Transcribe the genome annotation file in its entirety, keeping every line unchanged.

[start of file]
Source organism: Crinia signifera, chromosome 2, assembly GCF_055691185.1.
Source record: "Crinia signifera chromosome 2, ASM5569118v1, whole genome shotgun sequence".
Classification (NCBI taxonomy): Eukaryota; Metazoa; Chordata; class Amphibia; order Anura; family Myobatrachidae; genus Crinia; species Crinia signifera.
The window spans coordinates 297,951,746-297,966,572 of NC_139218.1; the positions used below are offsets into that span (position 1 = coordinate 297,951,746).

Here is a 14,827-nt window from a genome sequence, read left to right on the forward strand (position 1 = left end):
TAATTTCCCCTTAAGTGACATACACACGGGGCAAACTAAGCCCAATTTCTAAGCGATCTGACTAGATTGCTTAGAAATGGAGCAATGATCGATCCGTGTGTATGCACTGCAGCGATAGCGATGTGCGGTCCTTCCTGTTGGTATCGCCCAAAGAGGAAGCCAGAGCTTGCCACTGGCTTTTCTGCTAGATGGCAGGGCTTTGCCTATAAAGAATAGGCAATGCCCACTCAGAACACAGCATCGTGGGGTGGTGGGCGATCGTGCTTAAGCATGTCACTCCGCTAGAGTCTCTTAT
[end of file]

Source organism: Crinia signifera, chromosome 2, assembly GCF_055691185.1.
Source record: "Crinia signifera chromosome 2, ASM5569118v1, whole genome shotgun sequence".
Classification (NCBI taxonomy): Eukaryota; Metazoa; Chordata; class Amphibia; order Anura; family Myobatrachidae; genus Crinia; species Crinia signifera.
The window spans coordinates 297,951,746-297,966,572 of NC_139218.1; the positions used below are offsets into that span (position 1 = coordinate 297,951,746).

Here is a 14,827-nt window from a genome sequence, read left to right on the forward strand (position 1 = left end):
TAATTTCCCCTTAAGTGACATACACACGGGGCAAACTAAGCCCAATTTCTAAGCGATCTGACTAGATTGCTTAGAAATGGAGCAATGATCGATCCGTGTGTATGCACTGCAGCGATAGCGATGTGCGGTCCTTCCTGTTGGTATCGCCCAAAGAGGAAGCCAGAGCTTGCCACTGGCTTTTCTGCTAGATGGCAGGGCTTTGCCTATAAAGAATAGGCAATGCCCACTCAGAACACAGCATCGTGGGGTGGTGGGCGATCGTGCTTAAGCATGTCACTCCGCTAGAGTCTCTTAT